The Man Booker International Prize 2017 shortlist announced

The Man Booker International Prize has revealed the shortlist of six books in contention for the 2017 prize, which celebrates the finest works of translated fiction from around the world.

Each shortlisted author and translator receives £1,000. The £50,000 prize for the winning book will also be divided equally between its author and translator.

The 2017 shortlist is as follows:

  • Compass (Fitzcarraldo Editions) by Mathias Enard (France), translated by Charlotte Mandell (US)
  • A Horse Walks Into a Bar (Jonathan Cape) by David Grossman (Israel), translated by Jessica Cohen (US)
  • The Unseen (Maclehose) by Roy Jacobsen (Norway), translated by Don Bartlett (UK) and Don Shaw (UK)
  • Mirror, Shoulder, Signal (Pushkin Press) by Dorthe Nors (Denmark), translated by Misha Hoekstra (US)
  • Judas (Chatto & Windus) by Amos Oz (Israel), translated by Nicholas de Lange (UK)
  • Fever Dream (Oneworld) by Samanta Schweblin (Argentina), translated by Megan McDowell (US)

The settings range from an Israeli comedy club to contemporary Copenhagen, from a sleepless night in Vienna to a troubled delirium in Argentina. The list is dominated by contemporary settings but also features a divided Jerusalem of 1959 and a remote island in Norway in the early 20thcentury.

The translators are all established practitioners of their craft: this is the 17th novel by Oz that Nicholas de Lange has translated and Roy Jacobsen’s co-translators Don Bartlett and Don Shaw have worked together many times before.

The shortlist includes three independent publishers, Pushkin, Oneworld and Fitzcarraldo. Penguin Random House has two novels through the imprints Chatto & Windus and Jonathan Cape, while Quercus’s imprint Maclehose has the final place on the list.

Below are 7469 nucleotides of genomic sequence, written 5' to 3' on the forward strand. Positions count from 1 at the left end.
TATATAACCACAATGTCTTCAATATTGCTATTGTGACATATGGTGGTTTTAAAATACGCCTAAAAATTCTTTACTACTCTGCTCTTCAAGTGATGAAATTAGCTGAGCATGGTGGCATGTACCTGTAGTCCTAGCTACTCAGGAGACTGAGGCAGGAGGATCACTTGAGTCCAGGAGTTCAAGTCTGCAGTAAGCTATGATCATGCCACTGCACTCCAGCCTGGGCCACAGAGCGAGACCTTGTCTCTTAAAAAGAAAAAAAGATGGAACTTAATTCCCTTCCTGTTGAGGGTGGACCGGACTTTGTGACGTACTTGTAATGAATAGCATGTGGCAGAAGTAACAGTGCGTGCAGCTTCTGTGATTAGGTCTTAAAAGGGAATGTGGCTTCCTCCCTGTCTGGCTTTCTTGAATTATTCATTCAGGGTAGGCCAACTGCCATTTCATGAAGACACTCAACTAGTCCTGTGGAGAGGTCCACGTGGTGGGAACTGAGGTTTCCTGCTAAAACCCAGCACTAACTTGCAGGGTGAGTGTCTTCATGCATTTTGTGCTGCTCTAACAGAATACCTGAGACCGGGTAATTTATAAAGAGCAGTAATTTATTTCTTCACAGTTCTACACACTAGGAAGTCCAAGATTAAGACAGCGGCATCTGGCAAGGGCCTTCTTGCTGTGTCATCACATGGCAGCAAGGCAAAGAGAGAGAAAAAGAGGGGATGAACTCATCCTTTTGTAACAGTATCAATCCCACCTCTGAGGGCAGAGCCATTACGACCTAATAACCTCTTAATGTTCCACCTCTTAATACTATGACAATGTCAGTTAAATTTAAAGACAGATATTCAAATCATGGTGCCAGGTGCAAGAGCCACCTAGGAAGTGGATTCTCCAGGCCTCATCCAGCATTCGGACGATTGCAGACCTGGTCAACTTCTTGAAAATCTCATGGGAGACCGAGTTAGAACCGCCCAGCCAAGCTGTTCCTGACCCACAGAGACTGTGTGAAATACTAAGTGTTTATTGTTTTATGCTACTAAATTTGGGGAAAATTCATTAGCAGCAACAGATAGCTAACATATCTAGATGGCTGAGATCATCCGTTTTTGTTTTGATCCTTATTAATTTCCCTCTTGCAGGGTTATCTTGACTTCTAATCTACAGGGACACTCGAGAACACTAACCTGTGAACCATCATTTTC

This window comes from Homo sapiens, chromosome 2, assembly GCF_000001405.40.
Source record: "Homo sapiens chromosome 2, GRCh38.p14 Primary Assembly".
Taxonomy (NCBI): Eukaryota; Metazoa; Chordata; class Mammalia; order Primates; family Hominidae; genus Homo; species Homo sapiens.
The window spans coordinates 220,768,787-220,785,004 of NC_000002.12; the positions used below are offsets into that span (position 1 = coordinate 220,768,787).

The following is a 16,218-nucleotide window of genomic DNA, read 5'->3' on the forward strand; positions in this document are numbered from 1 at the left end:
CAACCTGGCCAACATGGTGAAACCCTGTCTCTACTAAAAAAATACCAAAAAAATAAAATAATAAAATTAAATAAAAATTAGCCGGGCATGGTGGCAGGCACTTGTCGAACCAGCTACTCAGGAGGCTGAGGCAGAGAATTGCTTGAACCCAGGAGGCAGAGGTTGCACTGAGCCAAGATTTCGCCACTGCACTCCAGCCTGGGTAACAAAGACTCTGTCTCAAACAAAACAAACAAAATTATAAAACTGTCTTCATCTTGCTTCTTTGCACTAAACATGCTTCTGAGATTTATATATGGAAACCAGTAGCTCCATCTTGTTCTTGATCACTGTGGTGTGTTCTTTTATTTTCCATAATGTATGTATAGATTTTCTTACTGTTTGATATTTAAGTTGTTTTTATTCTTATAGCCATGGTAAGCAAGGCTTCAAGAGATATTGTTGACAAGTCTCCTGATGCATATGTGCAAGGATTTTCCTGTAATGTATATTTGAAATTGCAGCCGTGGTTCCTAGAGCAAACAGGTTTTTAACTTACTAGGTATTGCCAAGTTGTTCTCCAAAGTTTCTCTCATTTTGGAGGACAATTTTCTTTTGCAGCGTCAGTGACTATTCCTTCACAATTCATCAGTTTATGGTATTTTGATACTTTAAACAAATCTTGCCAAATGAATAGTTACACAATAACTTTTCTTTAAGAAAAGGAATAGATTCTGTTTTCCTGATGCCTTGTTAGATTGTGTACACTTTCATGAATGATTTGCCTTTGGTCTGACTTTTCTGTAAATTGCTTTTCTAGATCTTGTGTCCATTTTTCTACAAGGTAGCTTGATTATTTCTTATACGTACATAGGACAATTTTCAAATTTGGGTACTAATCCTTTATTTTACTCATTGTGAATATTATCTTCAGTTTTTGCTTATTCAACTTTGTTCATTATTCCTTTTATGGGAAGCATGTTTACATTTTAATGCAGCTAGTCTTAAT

The shortlist was selected by a panel of five judges, chaired by Nick Barley, Director of the Edinburgh International Book Festival, and consisting of: Daniel Hahn, an award-winning writer, editor and translator; Elif Shafak, a prize-winning novelist and one of the most widely read writers in Turkey; Chika Unigwe, author of four novels including On Black Sisters’ Street; and Helen Mort, a poet who has been shortlisted for the T.S. Eliot Prize and the Costa Prize, and has won a Foyle Young Poets of the Year Award five times.

The winner of the 2017 Prize will be announced on 14 June at a formal dinner at the Victoria & Albert Museum in London, with the £50,000 prize being divided equally between the author and the translator of the winning entry.

Leading up to the winner announcement, there will be a number of public events featuring some of the judges, authors and translators:

The Man Booker International Prize and the Man Booker Prize for Fiction together reward the best books from around the globe that are published in the UK and are available in English.

The prize is sponsored by Man Group, an active investment management firm that also sponsors the Man Booker Prize for Fiction. Both prizes strive to recognise and reward the finest in contemporary literature.

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One comment

  1. Currently reading the list:
    Fever Dream – frightening, unsettling, creepy. But it’s ending was lame and disappointing.
    Compass – Occasionally profound and funny, but otherwise over-the-top, encyclopedic, daunting.
    Judas – great coming-of-age historical drama, unforgettable characters, a 13 page chapter narrated by Judas will leave you speechless and in tears.

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